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Old 26 December 2006, 13:36   #11
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We were training for recovering divers in Poole a couple of weeks ago.

note pic 2 is chucking him back in the water not getting him out.

If your unsure of the method at the top of the thread, try it sometime, it works well with one person or two in the boat, just use your weight and dont try to hard or they will go out the otherside of the boat.
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Old 26 December 2006, 21:53   #12
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Get out of the water easily guaranteed

If you really want to recover someone fairly easily here is the perfect boat for that task, I had a 20 cat like this and the ramp is really handy for divers or the kids getting back on board from swimming. Someone ought to think about building something similar across the pond, it works very well.
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Old 27 December 2006, 08:20   #13
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Jono

Seems approiate seeing that you are talking about man over board drills and have included some photos there. One interesting thing I would pick up on is why neither of the crew in the boat are wearing a bouyancy aid or lifejacket. If either of these 2 had gone overboard in the current conditions, they would not have long in the water with tempertaures at the moment, before hyperthemia setting in and would have trouble staying afloat. At least if they had one on then they would have some bouyancy provided.

A golden rule that I teach and all other instructors that I know teach, that is before going on the water, you must be wearing either a lifejacket or bouyancy aid depending on what activity you are doing.

Seems like these crew need to be advised to wear some form of flotation,and would have expected that you would have insited that they wear something before stepping foot in your boat.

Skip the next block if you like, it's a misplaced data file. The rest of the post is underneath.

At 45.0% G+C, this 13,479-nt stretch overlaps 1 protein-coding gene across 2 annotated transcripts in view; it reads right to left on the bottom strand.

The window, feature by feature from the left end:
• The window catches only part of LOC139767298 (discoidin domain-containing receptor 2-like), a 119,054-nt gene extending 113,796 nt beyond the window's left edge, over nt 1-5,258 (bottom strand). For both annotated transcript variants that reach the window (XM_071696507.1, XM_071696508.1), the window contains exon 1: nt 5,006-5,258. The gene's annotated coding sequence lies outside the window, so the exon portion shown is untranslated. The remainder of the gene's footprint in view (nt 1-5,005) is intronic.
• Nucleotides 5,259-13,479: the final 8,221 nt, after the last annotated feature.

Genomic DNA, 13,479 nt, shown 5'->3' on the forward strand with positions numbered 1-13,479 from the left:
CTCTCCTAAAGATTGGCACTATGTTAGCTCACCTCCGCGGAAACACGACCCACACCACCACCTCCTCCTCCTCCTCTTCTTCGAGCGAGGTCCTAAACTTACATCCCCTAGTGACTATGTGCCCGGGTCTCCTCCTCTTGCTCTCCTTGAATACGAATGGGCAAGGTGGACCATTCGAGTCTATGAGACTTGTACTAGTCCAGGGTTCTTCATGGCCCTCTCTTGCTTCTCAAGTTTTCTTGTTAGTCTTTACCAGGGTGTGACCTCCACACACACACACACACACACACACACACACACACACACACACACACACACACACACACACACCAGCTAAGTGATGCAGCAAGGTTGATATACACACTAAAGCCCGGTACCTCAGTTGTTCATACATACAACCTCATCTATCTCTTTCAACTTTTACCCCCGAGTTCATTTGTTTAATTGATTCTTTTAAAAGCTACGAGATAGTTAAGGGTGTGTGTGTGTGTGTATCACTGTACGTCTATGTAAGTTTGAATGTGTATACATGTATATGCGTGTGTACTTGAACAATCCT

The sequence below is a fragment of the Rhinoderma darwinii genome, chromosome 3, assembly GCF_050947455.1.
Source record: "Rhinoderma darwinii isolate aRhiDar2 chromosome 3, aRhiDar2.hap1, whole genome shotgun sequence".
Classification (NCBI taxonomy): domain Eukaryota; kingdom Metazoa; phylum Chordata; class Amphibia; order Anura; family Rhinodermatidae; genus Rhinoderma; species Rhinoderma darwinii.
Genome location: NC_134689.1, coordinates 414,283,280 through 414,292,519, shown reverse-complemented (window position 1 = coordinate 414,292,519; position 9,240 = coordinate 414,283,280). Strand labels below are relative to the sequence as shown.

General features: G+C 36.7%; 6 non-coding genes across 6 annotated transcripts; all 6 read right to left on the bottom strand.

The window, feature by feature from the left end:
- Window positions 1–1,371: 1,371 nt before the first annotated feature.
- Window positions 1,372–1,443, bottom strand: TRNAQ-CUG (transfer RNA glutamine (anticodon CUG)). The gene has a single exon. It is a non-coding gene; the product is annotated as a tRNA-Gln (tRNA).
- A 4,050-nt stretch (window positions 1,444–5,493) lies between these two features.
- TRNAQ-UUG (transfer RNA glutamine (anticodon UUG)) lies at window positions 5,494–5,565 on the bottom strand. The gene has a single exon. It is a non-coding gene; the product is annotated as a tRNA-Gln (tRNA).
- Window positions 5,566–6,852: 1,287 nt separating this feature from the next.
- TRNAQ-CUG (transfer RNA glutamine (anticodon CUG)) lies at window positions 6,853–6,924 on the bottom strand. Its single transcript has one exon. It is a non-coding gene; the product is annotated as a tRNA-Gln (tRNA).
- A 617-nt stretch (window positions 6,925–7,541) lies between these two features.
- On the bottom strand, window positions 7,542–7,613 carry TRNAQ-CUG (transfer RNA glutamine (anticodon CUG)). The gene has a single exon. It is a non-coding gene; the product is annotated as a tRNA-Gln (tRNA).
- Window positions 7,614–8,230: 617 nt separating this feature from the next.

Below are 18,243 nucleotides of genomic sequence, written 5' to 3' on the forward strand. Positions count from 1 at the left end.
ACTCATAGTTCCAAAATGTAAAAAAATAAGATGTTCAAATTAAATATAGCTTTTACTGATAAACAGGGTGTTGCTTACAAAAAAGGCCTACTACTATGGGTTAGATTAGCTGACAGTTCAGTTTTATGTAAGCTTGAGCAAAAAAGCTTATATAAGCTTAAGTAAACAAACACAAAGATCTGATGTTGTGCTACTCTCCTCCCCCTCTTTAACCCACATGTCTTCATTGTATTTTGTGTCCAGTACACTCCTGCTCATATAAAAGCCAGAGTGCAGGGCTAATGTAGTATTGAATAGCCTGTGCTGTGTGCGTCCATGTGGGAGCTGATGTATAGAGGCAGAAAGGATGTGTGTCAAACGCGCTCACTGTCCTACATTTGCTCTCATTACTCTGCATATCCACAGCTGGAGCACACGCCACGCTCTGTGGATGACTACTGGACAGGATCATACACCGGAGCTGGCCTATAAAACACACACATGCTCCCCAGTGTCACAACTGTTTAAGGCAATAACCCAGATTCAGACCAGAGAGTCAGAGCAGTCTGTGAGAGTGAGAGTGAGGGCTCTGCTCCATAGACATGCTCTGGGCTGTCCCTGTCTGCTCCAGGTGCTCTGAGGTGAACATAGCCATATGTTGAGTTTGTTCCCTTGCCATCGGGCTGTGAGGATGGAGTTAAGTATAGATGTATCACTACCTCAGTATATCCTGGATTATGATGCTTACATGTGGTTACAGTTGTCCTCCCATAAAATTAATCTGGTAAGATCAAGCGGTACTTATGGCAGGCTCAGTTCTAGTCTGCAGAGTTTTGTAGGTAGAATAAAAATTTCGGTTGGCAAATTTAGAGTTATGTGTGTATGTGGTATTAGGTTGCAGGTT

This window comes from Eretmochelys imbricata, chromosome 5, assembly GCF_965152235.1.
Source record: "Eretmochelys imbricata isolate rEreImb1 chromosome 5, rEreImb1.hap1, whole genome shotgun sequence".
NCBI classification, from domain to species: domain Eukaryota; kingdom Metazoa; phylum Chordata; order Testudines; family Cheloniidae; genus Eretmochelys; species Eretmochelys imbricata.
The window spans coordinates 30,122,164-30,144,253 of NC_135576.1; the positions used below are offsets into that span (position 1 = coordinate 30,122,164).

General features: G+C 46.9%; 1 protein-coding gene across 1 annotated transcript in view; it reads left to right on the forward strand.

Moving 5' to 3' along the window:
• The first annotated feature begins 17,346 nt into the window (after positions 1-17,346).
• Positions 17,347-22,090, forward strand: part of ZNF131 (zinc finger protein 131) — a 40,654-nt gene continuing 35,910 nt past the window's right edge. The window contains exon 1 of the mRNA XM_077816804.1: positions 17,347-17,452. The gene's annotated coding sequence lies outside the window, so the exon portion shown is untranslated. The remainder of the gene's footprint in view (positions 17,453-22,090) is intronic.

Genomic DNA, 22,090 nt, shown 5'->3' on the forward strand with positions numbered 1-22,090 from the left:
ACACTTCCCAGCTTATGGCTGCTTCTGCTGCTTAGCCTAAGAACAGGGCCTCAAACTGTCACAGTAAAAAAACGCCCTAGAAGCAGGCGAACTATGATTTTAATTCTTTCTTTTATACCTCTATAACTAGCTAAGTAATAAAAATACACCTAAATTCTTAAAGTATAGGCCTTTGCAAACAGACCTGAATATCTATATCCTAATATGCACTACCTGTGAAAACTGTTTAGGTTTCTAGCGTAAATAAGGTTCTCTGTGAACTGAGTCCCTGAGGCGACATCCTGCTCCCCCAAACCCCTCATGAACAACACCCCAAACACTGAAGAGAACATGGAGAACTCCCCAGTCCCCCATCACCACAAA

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Old 27 December 2006, 08:46   #14
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Originally Posted by jyasaki View Post
Personally, I think the best first course of action for a solo aid provider (assuming difficulty in getting the victim back onboard), would be to get on the VHF and yell for help. You wouldn't want them going overboard as well, or getting injured in the recovery.
I believe that there is a lot to be said for this. As for using the tilt on the engine, while that might haul an unconscious person up, there is no way that my SO could get me into the boat from there (around the A frame etc.)

Jono, I didn't meant to sound as though I was poo-pooing your method. I have not tried it and will next season. I suppose I am guilty of hi-jacking this thread as my paticular concern is to do with a light-weight crew hauling a lard-ass, unconscious diver into the boat!

I also appreciate that no one has begun lecturing me on the evils of diving on my own. That has not always been the case in diving forums!
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Old 27 December 2006, 09:40   #15